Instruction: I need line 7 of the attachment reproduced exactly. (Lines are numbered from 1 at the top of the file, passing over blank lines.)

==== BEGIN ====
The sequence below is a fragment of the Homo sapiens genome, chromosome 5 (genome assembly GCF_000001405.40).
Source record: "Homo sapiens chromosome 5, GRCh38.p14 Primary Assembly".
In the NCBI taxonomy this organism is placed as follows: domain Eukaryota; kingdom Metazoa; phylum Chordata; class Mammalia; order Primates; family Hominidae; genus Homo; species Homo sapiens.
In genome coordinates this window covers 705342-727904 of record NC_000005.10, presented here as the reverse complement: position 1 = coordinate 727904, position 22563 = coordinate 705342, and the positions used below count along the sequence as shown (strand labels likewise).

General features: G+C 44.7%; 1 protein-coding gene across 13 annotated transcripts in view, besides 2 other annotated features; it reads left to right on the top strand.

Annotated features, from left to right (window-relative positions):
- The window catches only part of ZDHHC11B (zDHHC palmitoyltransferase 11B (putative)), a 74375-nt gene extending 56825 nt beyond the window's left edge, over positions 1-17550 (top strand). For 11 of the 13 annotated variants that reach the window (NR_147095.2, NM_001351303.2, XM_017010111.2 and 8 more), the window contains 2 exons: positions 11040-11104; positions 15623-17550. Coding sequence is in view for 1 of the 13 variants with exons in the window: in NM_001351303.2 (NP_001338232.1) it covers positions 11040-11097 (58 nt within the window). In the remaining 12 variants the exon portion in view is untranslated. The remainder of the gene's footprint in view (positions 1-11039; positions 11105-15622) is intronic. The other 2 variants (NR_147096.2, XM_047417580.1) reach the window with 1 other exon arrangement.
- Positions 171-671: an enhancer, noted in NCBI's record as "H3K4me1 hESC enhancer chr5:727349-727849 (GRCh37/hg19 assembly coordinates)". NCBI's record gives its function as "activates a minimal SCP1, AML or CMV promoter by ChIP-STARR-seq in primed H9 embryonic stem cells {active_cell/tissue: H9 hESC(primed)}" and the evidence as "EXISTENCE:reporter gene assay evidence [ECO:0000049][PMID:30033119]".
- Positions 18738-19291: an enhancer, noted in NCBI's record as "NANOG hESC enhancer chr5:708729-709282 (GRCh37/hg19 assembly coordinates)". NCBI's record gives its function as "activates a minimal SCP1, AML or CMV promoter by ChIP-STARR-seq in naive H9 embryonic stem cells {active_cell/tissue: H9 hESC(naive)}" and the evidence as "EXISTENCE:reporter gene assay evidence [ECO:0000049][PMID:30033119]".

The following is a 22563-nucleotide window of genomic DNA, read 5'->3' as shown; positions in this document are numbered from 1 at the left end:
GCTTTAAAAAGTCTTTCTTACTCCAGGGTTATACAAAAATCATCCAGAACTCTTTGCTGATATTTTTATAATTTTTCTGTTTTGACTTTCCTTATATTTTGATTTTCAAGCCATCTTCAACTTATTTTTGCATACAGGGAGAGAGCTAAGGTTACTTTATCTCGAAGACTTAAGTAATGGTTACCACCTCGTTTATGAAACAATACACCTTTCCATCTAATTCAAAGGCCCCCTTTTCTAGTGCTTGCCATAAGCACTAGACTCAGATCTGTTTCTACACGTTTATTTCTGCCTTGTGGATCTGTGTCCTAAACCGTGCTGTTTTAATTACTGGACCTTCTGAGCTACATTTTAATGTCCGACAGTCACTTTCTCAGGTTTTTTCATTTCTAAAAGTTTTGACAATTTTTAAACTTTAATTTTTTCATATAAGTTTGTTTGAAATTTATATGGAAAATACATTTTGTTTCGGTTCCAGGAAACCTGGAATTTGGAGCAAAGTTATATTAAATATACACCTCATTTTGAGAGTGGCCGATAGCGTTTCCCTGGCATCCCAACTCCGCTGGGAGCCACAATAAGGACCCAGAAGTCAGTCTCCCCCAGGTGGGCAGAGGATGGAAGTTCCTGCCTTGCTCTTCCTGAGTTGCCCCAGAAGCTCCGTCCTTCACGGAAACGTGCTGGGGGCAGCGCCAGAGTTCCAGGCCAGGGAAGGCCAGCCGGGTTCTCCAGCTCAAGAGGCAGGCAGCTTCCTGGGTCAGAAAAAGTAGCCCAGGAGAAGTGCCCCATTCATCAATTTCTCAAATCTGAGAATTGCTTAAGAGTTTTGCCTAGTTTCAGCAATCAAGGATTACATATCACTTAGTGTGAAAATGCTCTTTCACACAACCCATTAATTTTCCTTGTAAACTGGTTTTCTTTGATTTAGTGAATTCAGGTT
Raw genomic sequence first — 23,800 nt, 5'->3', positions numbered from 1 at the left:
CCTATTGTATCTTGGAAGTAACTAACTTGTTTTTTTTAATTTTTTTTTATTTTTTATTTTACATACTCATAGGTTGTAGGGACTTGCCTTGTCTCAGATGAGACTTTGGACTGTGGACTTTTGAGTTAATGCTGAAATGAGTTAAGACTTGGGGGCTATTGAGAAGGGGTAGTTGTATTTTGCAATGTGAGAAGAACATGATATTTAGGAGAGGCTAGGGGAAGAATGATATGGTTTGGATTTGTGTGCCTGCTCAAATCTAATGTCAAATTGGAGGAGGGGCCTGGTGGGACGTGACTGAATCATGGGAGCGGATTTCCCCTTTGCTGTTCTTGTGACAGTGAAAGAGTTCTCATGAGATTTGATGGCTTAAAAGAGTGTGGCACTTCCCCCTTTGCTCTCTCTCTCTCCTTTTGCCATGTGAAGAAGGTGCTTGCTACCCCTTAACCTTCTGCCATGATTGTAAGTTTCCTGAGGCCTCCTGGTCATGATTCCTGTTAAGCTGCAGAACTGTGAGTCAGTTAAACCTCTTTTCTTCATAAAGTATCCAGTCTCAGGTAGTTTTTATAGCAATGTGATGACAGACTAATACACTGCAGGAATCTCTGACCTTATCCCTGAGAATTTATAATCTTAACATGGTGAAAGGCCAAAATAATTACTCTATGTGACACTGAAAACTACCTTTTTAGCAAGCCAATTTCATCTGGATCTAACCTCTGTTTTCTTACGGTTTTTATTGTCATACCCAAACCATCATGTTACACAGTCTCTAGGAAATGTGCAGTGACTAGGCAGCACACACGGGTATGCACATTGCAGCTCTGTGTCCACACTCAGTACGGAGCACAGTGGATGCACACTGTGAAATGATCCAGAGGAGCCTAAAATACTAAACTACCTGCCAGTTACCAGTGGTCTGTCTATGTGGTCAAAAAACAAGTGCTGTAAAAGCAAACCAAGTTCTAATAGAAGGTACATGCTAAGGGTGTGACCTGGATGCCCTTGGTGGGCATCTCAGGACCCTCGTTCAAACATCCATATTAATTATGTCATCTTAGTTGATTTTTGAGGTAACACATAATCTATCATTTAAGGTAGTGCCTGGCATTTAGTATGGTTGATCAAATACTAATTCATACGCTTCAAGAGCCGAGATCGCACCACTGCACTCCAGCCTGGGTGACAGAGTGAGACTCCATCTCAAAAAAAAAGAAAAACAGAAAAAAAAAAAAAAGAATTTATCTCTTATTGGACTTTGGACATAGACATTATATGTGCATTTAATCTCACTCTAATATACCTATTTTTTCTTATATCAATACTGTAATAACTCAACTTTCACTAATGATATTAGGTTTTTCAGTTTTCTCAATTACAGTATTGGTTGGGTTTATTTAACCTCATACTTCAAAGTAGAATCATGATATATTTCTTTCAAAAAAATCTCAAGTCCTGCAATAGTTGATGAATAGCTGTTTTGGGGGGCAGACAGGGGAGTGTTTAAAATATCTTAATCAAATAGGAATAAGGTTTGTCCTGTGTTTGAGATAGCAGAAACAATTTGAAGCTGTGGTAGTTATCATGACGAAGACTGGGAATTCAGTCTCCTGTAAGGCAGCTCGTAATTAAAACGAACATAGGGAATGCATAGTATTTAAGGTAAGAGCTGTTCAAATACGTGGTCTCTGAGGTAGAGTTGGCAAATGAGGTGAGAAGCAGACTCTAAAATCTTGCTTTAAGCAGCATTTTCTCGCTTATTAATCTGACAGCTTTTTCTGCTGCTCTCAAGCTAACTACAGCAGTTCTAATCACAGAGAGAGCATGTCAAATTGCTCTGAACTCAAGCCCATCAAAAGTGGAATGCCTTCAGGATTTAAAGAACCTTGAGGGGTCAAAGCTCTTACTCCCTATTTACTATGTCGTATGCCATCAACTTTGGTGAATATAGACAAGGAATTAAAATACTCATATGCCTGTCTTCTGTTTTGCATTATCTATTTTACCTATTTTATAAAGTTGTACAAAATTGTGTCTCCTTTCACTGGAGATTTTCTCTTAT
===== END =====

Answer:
- The window catches only part of ZDHHC11B (zDHHC palmitoyltransferase 11B (putative)), a 74375-nt gene extending 56825 nt beyond the window's left edge, over positions 1-17550 (top strand). For 11 of the 13 annotated variants that reach the window (NR_147095.2, NM_001351303.2, XM_017010111.2 and 8 more), the window contains 2 exons: positions 11040-11104; positions 15623-17550. Coding sequence is in view for 1 of the 13 variants with exons in the window: in NM_001351303.2 (NP_001338232.1) it covers positions 11040-11097 (58 nt within the window). In the remaining 12 variants the exon portion in view is untranslated. The remainder of the gene's footprint in view (positions 1-11039; positions 11105-15622) is intronic. The other 2 variants (NR_147096.2, XM_047417580.1) reach the window with 1 other exon arrangement.